Something interesting that I read today. This is part of a short speech by the Greek poet, Aristophanes on the subject of love. The origin of love.
To understand love, we must first understand the origin of human-being. He tells a story of how humans originally had two faces, four legs, four hands, two sets of sexual organs. There were also three sexes of humans – male-male, female-female and andogynous (Have both male and female characteristics and sexual organs aka male-female). They possess tremendous strength and might; with very grand ambitions. Thus, the humans attempted to overthrow the Gods, and when the Gods saw this, they decided to punish the humans by cutting them in half and then scattering these halves across the world, weakening them.
So each human now had one face, two legs, two hands and one set of sexual organs; in other words, they have the human form that we now know of. If they were previously male, then their own other half would be male, and likewise with the females. But if they were previously hermaphrodites, their other half would be of the opposite sex. Whichever way, because their natural form had been cut in two, each human longed painfully for its own half.
And thus Aristophanes continues:
This then is the source of our desire to love each other. Love is born into every human being, it calls back the halves of our original nature together; it tries to make one out of two and heal the wound of human nature.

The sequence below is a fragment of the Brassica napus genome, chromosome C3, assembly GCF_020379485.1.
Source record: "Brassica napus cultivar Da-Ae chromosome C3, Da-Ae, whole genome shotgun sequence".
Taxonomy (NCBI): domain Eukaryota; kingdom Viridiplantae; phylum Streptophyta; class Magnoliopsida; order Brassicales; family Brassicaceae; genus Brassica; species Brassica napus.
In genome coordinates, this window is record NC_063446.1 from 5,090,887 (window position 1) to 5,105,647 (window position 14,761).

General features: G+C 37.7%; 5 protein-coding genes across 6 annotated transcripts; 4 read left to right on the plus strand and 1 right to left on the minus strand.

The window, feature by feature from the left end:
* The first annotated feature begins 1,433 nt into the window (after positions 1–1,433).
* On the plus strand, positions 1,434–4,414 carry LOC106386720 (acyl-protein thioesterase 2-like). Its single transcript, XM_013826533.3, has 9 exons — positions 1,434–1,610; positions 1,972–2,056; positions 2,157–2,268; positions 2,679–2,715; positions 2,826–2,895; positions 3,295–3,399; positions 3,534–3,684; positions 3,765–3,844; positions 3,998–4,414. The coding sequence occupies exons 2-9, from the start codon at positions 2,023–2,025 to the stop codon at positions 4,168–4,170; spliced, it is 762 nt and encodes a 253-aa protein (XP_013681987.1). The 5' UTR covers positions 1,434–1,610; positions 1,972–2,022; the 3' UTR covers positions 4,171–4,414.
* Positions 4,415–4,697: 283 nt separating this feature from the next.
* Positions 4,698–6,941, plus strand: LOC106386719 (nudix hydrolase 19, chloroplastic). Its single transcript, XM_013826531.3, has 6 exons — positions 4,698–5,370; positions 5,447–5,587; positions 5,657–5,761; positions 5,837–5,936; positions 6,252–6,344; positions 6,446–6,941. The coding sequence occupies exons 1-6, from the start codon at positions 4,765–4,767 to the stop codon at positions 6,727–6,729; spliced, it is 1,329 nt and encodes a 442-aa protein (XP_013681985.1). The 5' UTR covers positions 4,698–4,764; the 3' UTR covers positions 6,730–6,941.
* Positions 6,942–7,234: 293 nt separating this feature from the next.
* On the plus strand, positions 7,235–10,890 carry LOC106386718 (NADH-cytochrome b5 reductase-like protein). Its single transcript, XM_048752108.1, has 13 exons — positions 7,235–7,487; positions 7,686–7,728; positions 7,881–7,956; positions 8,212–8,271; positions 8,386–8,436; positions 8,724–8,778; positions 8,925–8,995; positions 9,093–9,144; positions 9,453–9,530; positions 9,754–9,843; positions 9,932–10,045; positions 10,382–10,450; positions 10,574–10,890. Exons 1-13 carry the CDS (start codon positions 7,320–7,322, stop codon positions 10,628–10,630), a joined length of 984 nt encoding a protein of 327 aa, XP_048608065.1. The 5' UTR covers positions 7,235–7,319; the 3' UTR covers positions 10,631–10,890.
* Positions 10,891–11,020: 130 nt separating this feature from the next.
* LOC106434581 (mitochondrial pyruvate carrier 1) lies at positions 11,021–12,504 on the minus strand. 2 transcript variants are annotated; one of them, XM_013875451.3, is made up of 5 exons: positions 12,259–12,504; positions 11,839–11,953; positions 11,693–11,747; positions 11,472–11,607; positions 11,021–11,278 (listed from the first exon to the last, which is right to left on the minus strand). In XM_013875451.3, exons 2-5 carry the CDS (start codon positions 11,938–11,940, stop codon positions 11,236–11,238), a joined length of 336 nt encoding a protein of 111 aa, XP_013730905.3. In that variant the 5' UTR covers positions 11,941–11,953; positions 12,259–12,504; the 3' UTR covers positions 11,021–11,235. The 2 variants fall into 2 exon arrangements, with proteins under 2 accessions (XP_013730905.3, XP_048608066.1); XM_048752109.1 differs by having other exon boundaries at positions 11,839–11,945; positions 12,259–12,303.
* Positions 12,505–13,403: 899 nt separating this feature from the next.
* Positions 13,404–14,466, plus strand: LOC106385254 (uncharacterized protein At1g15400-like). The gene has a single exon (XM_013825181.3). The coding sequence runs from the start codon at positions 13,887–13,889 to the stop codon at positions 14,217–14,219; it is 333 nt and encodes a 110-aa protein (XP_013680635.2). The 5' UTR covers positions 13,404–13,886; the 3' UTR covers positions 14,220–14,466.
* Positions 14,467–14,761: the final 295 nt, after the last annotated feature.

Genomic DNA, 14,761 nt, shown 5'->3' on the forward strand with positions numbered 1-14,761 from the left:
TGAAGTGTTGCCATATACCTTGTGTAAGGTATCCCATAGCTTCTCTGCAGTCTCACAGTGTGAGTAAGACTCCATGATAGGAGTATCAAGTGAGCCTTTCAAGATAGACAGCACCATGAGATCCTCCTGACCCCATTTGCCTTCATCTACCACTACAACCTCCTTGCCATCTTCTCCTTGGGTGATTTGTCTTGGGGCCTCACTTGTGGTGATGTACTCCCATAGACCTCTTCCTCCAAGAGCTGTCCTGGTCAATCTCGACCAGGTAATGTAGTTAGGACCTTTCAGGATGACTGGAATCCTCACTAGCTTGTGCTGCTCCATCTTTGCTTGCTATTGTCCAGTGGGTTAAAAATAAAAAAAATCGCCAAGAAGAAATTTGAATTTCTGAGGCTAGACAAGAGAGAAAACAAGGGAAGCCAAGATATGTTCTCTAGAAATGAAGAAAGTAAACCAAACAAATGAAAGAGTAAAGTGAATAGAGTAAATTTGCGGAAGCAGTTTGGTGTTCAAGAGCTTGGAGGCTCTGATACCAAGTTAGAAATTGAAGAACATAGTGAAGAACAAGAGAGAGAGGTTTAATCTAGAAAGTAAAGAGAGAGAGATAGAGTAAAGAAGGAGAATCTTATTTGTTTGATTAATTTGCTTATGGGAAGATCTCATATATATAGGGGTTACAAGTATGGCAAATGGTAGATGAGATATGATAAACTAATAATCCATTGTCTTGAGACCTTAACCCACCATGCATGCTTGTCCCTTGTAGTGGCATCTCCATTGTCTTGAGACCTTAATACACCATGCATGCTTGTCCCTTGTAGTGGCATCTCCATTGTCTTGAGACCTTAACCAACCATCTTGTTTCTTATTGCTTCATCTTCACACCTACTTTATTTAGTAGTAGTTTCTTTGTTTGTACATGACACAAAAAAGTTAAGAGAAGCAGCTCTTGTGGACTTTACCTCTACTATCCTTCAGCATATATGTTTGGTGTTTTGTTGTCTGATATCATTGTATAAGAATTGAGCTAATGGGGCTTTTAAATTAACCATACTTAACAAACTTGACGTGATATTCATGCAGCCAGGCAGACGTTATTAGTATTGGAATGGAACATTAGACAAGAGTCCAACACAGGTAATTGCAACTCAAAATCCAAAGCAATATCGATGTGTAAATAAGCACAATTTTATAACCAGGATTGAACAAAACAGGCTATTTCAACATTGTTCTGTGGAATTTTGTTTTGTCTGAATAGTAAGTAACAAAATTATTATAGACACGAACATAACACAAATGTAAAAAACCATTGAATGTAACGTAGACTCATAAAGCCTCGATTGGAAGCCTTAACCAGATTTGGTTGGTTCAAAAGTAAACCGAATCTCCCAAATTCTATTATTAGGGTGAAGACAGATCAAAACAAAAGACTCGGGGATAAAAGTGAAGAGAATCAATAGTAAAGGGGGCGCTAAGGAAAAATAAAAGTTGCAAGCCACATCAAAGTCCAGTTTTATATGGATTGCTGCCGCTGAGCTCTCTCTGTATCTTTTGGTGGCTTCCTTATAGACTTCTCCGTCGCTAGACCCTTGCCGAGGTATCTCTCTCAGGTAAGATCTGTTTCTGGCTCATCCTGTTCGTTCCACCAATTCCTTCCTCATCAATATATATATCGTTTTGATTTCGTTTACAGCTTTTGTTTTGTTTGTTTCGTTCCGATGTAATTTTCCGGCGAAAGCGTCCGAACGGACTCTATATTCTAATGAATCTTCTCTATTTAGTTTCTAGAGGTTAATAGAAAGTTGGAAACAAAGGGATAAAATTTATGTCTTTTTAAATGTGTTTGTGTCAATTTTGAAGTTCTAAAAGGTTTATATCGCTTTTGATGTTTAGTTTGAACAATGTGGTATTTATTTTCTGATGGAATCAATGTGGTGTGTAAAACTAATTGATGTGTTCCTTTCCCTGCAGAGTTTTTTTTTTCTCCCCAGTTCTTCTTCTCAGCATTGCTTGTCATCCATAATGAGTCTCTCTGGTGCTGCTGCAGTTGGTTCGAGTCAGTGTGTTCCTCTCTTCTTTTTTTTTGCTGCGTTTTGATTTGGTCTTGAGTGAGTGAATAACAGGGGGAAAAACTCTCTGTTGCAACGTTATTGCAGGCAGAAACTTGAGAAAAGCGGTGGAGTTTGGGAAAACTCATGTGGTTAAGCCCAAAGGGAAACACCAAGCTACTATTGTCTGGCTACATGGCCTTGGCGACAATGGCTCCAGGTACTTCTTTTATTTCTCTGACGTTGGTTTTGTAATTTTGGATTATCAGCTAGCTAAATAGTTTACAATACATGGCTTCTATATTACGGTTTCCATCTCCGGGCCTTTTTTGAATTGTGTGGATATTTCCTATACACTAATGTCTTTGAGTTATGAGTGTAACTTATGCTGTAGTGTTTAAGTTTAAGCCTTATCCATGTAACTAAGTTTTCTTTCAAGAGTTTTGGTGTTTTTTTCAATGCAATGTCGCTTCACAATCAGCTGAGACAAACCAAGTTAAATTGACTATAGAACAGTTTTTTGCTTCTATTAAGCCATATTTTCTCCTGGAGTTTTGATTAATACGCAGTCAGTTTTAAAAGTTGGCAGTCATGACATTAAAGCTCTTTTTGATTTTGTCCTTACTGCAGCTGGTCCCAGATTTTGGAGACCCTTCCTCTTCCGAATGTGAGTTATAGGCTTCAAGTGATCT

And so, when a person meets the half that is his very own, then something wonderful happens: the two are struck from their senses by love, by a sense of belonging to one another, and by desire, and they don’t want to be separated from one another, not even for a moment.
These are the people who finish out their lives together and still cannot say what it is they want from one another. No one would think it is the intimacy of sex – that mere sex is the reason each lover takes so great and deep a joy in being with the other. It’s obvious that the soul of every lover longs for something else; his soul cannot say what it is, but like an oracle it has a sense of what it wants, and like an oracle it hides behind a riddle. Suppose two lovers are lying together, and Hephaestus stands over them with his mending tools, asking, “What is it you human beings really want from each other?”
Seeing the humans perplexed by the question, and he asks them again: “Is this your heart’s desire then – For the two of you to become parts of the same whole, as near as can be, and ever to separate, day or night? Because if that’s your desire, I’d like to weld you together and join you into something that is naturally whole, so that the two of you are made into one. Then the two of you would share one life, as long as you lived, because you would be one being, and by the same token, when you died, you would be one and not two in Hades, having died a single death. Look at your love, and see if this what you desire: wouldn’t this be all the good fortune you could want?”
Surely you can see that no one who received such an offer would turn it down; no one would find anything else that he wanted. instead, everyone would think he’d found at least what he had always wanted: to come together and melt together with the one he loves, so that one person emerged from two. Why should this be so? It’s because, as I said, we used to be complete wholes in our original nature, and now ‘Love’ is the name for our pursuit of wholeness, for our desire to once again be complete.”
Extracted from The Speech of Aristophanes, in Plato’s Symposium.
After reading this, only one question remains in my head: WHERE THE FUCK YOU CHUCKED MY OTHER HALVES TO AFTER CUTTING IT, GOD?!!
Can anyone answer the 2 bolded questions?